Though the sight of constant jousting between Tottenham Hotspur’s media officer and a reporter at Mauricio Pochettino’s recent press conference descended into something resembling comedic tones, there was a serious undercurrent.
For all of the eagerness of the media department to move on the discussion, the fact that ‘Poch’ didn’t come straight out and flatly deny he wanted the Manchester United manager’s job as soon as his candidacy was mentioned meant that the floundering officer was left batting away questions like his life depended on it.
He didn’t want any questions on the subject, but it was the biggest story at his club, and indeed across the entire Premier League on that day.
It’s remained a huge talking point over the Christmas and New Year period, particularly as Tottenham moved into second place after the Boxing Day fixtures, further emphasising just what a super job the Argentinian is doing.
Not a single penny spent on summer transfers, not even playing at their own ground… and still the Lilywhites are genuine challengers for Manchester City’s crown.
However, there’s one ingredient missing in any discussion about Pochettino’s movements come the end of the 2018/19 campaign; Real Madrid.
Los Blancos approached the north Londoners in the wake of Zinedine Zidane’s departure, and all of the noises in the Spanish press were that he was their top target.
Daniel Levy played hardball, nothing new there, and Real were forced to look elsewhere, plumping for Julen Lopetegui… and look how that turned out.
Since then the link has gone quiet, but importantly hasn’t disappeared, and much depends on how Santiago Solari fares over the next few months.
Pochettino’s countryman has had a reasonable start at the Santiago Bernabeu and winning the Club World Cup will have given him some credit with his employers.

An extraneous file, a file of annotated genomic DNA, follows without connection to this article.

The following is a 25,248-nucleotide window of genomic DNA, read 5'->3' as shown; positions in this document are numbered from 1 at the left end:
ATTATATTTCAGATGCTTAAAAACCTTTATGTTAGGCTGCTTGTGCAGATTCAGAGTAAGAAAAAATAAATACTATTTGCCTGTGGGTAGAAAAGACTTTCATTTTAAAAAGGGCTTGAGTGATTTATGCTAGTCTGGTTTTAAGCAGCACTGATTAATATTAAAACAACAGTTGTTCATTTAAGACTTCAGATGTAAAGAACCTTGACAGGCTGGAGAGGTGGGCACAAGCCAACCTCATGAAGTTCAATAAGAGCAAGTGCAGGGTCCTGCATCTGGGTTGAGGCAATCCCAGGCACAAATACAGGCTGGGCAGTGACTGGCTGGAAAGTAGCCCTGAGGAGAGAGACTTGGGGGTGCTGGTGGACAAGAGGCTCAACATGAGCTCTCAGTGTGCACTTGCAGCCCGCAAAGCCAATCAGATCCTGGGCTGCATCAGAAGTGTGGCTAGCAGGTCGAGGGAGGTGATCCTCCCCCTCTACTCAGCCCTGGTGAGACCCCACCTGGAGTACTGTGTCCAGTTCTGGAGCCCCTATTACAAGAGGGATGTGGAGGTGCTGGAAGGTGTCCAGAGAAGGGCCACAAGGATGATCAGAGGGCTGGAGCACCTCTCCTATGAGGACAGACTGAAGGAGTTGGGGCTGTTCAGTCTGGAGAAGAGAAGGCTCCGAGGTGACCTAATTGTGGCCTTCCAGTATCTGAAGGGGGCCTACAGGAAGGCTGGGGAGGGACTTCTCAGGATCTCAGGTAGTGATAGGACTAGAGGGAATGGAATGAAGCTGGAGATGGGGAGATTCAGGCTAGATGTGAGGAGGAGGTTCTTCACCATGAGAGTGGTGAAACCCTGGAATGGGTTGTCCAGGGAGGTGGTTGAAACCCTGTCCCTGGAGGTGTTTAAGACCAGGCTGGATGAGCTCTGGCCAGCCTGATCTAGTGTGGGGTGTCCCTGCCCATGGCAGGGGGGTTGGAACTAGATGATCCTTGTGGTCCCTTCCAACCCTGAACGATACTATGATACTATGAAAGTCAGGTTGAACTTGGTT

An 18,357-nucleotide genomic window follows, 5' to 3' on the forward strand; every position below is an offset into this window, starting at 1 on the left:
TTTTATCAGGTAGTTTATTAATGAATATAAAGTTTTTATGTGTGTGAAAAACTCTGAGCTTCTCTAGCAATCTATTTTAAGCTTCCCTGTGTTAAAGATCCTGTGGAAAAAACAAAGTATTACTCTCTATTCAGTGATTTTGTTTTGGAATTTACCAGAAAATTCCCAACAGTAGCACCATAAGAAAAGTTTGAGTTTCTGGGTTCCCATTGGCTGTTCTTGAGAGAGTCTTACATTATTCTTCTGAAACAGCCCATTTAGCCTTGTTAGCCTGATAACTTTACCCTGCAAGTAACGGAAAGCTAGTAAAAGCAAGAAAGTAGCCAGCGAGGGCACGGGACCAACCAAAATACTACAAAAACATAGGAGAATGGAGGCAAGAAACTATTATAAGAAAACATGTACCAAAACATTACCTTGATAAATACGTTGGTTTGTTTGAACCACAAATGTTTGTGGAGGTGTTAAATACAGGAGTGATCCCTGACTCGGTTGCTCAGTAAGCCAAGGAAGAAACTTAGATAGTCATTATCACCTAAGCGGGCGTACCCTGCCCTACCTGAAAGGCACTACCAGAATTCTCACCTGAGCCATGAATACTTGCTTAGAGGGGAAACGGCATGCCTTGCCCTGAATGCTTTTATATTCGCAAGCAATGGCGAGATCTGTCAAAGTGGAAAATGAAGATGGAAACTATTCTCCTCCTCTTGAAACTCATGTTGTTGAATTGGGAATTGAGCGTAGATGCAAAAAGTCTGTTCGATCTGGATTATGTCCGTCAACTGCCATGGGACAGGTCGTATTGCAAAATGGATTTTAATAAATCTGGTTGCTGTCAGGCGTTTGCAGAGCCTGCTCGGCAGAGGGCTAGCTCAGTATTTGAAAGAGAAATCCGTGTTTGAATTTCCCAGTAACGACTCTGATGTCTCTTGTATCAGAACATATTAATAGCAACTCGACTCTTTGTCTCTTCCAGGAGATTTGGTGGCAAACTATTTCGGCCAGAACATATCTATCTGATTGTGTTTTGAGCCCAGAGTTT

What can’t be overlooked, however, is the way in which Real were beaten so easily by Eibar and CSKA Moscow. Both were highly unfancied opponents and yet they dispatched Solari’s side without really having to get out of second gear.
Those two performances in particular have sounded alarm bells, as has a perceived inability to change the course of a game with tactical nous. Keeping Isco and Marco Asensio on the bench clearly isn’t helping.
Quite how the club can even contemplate looking beyond Solari at this early stage is baffling mind, but it’s not the first time Florentino Perez will have considered acting in haste.
With talk of United’s rumoured interest, Levy has slapped a £42m price tag on his coach in the hope that it forces other sides to think twice before making an approach.
Such a tactic is admirable but merely delaying the inevitable… unless Spurs win the Premier League this season which, at this point, isn’t beyond the realms of possibility.
Assuming that weren’t to happen and Solari’s second half of 2018/19 isn’t as successful as he or the club hope, is Pochettino really going to turn down the overtures from a club he admitted in the recent past he would have joined had Levy allowed it?
The chance to work with some of the world’s best players and, importantly, the best youngsters, as Los Blancos try a different tack in their quest for further European and world domination.
If there’s one thing guaranteed to get Pochettino interested, it’s a project that has youth at its core, melded together with world-class experience and genuine title challenging potential.
United will go all out if he does become available, and why wouldn’t they, but theirs is a longer-term project with no guarantee of success.
That’s precisely what he would be leaving behind at Tottenham, so if he’s going to move anywhere, the sunnier climbs of the Spanish capital are much more appealing than the Manchester rain.